In This Article
In This Article
Self-esteem refers to how positive a person evaluates himself, in terms of his competence and worth. In evaluating your self-esteem or seeking a self-esteem definition, you might want to yourself these 2 questions: "How competent or capable am I?" "Am I a person of value?" Self-esteem exists on a continuum from high to low and mostly issues people face are related to the latter.
So what is low self-esteem? Although low self-esteem is not recognized as a mental disorder in DSM-5, it is a symptom of various mental disorders such as anxiety or depression.
When this happens, a person unintentionally becomes insensitive, and fails to pay attention to others’ behaviors, feelings, and intentions. Hence, a lack of self-esteem disconnects a person from others and keeps him from building meaningful relationships.
On the contrary, those who have low self-esteem tend to miss out on opportunities, and have a lower chance of economic success.
It might also be that he thinks that he is not capable of following a healthy diet or exercise program. Whatever the reasons, a person with low self-esteem is more likely to be diagnosed with various physical illnesses than a person with high self-esteem. They typically have poorer personal hygiene and may even engage in self-harming behaviors.
Some may engage in vices to keep problems at bay. And some may completely ignore the problem and refuse to deal with it.
What causes low self esteem? Various studies have shown the following to be the leading causes of low self esteem:
The first step in learning to appreciate yourself is to get to know your strengths and positive qualities.
The second step while building self-esteem is to challenge the negative beliefs that you have about yourself.
For example, if you think that you are lazy, you might remind yourself that you got an F on a math exam because you didn’t study for it, or that you never find clean socks because you don’t want to do laundry.
Studies have also shown that helping others may help a person to increase his self-esteem. Perhaps you could teach others to cook or play a guitar. You are sure to get compliments when you are sharing your strength with other people, and this is likely to improve your own self-esteem.
Low self-esteem is a learned behavior that typically develops during early childhood. When parents, teachers, and playmates harshly criticize a child for his looks or things that he has done, a child may internalize these words and start believing that he is not as good as others. Many people with poor self-esteem have a history of abuse or bullying.
How do you talk to your child?
When was the last time you gave your child a compliment and showed how much you valued his or her skills instead of criticizing?
Life experiences can also lower an adult's self-esteem. Common examples of such life events might include infidelity, divorce, or loss of employment.
Since self-esteem develops during early childhood it might be difficult for you to change it on your own. Many people with low self-esteem benefit from self-esteem counseling. A supportive counselor can help you to build a more realistic sense of self, and to turn your negative beliefs into more positive ones.
She or he might also encourage you to take risks and show yourself that you can succeed in a new job, get a date, or learn a new skill. A good therapist can make the process of improving self-esteem a lot faster and easier. A self-esteem counselor can shed light to the reasons you might have developed self-esteem in the first place and advise the best practices to correct these issues.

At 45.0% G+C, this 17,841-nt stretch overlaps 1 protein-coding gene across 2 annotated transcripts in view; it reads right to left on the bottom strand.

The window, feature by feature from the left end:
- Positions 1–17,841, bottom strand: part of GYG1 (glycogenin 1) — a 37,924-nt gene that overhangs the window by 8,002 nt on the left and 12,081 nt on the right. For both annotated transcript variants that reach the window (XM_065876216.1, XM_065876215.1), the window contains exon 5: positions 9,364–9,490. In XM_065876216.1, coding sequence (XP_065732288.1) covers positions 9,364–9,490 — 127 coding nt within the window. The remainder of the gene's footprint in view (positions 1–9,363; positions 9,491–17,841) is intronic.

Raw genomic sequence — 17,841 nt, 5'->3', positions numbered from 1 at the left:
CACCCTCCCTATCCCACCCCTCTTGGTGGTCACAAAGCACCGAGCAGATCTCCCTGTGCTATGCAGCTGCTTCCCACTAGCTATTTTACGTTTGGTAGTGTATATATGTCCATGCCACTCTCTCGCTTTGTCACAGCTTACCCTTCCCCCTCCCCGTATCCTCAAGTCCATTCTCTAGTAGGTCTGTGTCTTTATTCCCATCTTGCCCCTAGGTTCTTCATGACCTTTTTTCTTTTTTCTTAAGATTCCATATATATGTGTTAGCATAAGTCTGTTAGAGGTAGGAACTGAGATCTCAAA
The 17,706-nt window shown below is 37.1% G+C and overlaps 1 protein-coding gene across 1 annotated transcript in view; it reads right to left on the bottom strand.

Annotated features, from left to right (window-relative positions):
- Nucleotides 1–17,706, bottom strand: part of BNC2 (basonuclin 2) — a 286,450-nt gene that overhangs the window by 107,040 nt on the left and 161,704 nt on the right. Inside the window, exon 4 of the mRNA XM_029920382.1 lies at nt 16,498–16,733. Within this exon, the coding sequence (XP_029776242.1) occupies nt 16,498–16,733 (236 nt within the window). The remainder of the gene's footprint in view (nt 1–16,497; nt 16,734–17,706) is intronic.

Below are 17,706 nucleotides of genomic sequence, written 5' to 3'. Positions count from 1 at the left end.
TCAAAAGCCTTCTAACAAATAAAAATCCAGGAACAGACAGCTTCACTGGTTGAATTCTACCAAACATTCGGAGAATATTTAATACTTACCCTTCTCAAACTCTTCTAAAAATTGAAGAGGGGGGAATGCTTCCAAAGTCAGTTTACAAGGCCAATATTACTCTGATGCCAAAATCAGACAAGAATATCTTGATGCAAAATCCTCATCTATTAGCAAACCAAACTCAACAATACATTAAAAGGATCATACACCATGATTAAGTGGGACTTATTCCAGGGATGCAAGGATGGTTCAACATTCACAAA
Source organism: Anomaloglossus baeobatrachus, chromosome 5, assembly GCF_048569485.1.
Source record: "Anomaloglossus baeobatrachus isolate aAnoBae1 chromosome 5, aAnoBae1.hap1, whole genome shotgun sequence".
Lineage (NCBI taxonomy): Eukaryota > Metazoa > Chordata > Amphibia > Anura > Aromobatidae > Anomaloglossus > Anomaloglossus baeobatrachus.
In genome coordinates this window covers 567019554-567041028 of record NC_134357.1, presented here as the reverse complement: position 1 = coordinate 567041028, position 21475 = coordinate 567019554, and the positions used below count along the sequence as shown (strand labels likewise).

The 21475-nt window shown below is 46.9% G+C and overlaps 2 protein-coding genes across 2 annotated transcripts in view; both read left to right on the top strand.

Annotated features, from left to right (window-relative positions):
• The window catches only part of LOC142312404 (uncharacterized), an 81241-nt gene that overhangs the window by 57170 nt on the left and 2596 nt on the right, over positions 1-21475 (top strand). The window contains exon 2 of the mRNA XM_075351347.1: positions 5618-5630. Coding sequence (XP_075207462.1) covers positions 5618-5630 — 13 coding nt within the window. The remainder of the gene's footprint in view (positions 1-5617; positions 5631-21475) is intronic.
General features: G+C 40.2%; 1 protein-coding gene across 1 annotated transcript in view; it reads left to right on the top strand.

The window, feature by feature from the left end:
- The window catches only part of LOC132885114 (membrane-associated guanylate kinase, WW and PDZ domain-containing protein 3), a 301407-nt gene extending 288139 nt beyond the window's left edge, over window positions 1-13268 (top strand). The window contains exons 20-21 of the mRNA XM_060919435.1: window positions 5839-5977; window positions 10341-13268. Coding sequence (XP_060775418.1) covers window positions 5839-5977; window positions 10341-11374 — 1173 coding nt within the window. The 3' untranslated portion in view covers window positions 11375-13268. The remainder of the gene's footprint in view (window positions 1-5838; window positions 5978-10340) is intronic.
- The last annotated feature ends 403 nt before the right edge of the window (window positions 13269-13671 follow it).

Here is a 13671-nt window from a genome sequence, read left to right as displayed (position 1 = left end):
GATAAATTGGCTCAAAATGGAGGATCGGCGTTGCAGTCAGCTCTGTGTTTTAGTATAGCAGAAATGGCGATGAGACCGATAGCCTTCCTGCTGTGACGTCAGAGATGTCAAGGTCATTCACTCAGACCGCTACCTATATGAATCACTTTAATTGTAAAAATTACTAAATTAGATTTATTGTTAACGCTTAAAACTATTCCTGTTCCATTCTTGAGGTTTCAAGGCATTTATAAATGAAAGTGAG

Cognitive behavioral therapy (CBT) - Most people with low self-esteem issues have negative, unrealistic beliefs about themselves. Cognitive behavioral therapy aims to make a person aware of these beliefs and then replace them with more positive, and realistic beliefs. It is also effective in the treatment of anxiety, and depression that often coexist with low self-esteem issues.
Psychodynamic Approach - Therapists that are trained in psychoanalysis belief that our early childhood experiences cause most if not all of our psychological illnesses. They also think that in order to become mentally healthy, a client must fix these issues.
Self-esteem counseling may be quite different depending on the theoretical approach that the therapist has. For example, if your counselor is trained in Cognitive Behavioral Therapy you usually see a therapist once or twice a week and the therapy is usually going to be fairly short. Your therapist is likely to give you homework that you will bring to your self-esteem therapy session.
A therapist that is trained in psychoanalysis on the other hand typically requires that you see them more often and the therapy is likely to last longer with various self-esteem therapy activities as individuals or self-esteem group therapy activities for adults. On the other hand, your analyst is unlikely to give you any homework assignments.
It is time to seek self-esteem therapy when you feel low and it starts affecting every part of your life, for example:
If you must pay out of pocket, the cost of a 60 min session is typically between $60-$200. The more experiences a therapist is, the more they typically tend to charge. Also, psychologists typically tend to ask for more than counselors since they have a doctoral level education.
DSM-5 does not classify low self-esteem as a psychological disorder. Because of this, if low self-esteem is your only problem your health insurance is unlikely to cover for this kind of therapy.
If on the other hand you also suffer from anxiety, depression or some other issues that are commonly observed on people with low self-esteem, your health insurance is likely to pick your bill, or at least most of it.
If your self-esteem issues are relatively minor, you might only need to hire a life-coach for which the fee is typically economical.